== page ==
OPEN GARDENS: Cor­rèze

Gar­den­ing through­out the hot sum­mers and bit­terly cold win­ters of Cor­rèze proved chal­leng­ing for Jan Col­bridge, but she has turned it to her ad­van­tage

Living France - - À La Maison -

Here in Cor­rèze in cen­tral France we have ex­cep­tion­ally hot sum­mers and of­ten deadly cold win­ters with alarm­ingly late and early frosts which ap­pear unan­nounced and which can re­sult in mounds of black­ened veg­e­ta­tion.

The in­creas­ingly hot sum­mers are also a prob­lem for a gar­den which al­ways has many young plants, so mulching and pro­vid­ing shade are es­sen­tial, as are us­ing ap­pro­pri­ate plants and get­ting them off to a good start with sound plant­ing tech­niques and af­ter­care.

We didn’t re­alise the cli­matic haz­ards when we set up and built a small busi­ness grow­ing or­ganic veg­eta­bles, some fruit and also plants, all of which we sold from home and on lo­cal mar­kets.

Un­for­tu­nately an in­va­sion of mole crick­ets one year put paid to nearly all our veg­etable crops – plums and ap­ples failed due to early frost and I was so dis­heart­ened that I de­cided to spend more time on the plant side of the busi­ness. This also had the ad­van­tage of be­ing less tir­ing phys­i­cally and less open to at­tacks by beasts or bugs.

Re­al­is­ing that try­ing to sell plants that are not too well known here re­quired some sort of display, we set about build­ing raised beds to de­ter the mole crick­ets and plant­ing ex­am­ples of our peren­ni­als. This is how the gar­den started and it has just gone on and on. Ponds were dug among the fruit trees, non-pro­duc­tive vines dug up and the poles used for climb­ing roses, and any­thing and ev­ery­thing was re­cy­cled to cre­ate benches, shel­ters and even sculp­tures.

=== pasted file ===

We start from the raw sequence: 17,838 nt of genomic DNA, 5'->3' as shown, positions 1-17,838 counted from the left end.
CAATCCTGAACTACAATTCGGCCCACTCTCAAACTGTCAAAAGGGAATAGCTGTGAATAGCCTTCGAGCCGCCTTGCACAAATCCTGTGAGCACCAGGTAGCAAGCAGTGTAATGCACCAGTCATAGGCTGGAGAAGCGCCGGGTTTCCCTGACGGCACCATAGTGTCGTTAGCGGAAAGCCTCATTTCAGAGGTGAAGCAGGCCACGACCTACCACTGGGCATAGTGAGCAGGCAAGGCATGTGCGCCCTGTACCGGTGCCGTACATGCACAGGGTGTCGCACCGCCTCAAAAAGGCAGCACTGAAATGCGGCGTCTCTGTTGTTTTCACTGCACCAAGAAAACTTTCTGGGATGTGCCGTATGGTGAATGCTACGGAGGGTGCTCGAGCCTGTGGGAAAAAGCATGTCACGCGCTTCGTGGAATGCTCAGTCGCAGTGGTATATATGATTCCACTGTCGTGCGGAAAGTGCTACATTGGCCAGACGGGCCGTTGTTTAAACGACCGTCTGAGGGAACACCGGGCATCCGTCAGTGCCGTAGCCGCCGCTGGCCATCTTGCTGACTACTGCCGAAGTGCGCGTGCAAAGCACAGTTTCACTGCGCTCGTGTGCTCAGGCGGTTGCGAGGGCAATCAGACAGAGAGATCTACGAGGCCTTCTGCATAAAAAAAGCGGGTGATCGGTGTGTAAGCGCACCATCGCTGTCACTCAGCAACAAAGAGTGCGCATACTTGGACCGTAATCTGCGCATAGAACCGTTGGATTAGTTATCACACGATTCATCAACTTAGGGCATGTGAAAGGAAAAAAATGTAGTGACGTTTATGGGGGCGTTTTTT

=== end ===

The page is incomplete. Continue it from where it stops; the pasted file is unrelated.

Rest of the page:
Our near­est neigh­bour is about 300 metres away but we can­not see them for the trees which also shel­ter deer, bad­gers, foxes and a fan­tas­tic va­ri­ety of birds. My first gar­den was in ru­ral Nor­folk and tiny in com­par­i­son with what we have here, which gives huge scope for cre­ativ­ity.

We have re­quested that the lo­cal hunters do not use the part of our land which is next to the house and gar­den, and hope to be­come a refuge for the Ligue pour la Pro­tec­tion des Oiseaux (French equiv­a­lent of RSPB).

The de­ci­sion to open the gar­den to the pub­lic came about four years ago af­ter a trip to Roscoff on what hap­pened to be the week­end of the Ren­dez-vous aux jardins at the be­gin­ning of June. One gar­den we vis­ited was so lack­ing in plants that I thought ‘Well if they can do it so can we’ and so in 2014 we opened for the first time with an en­try fee of €2.50 which we do­nated to the As­so­ci­a­tion SOS Vi­o­lences Con­ju­gales in Brive.

Last year a vis­i­tor men­tioned Open Gardens and I was de­lighted to chat about the ben­e­fits of open­ing your gar­den to the pub­lic to the pres­i­dent of the scheme, Mick Moat. I love peo­ple com­ing to the gar­den be­cause there is some­thing so sat­is­fy­ing about chat­ting to kin­dred spir­its about your favourite sub­ject – we can all learn so much and make new friends at the same time. open­gar­dens.eu

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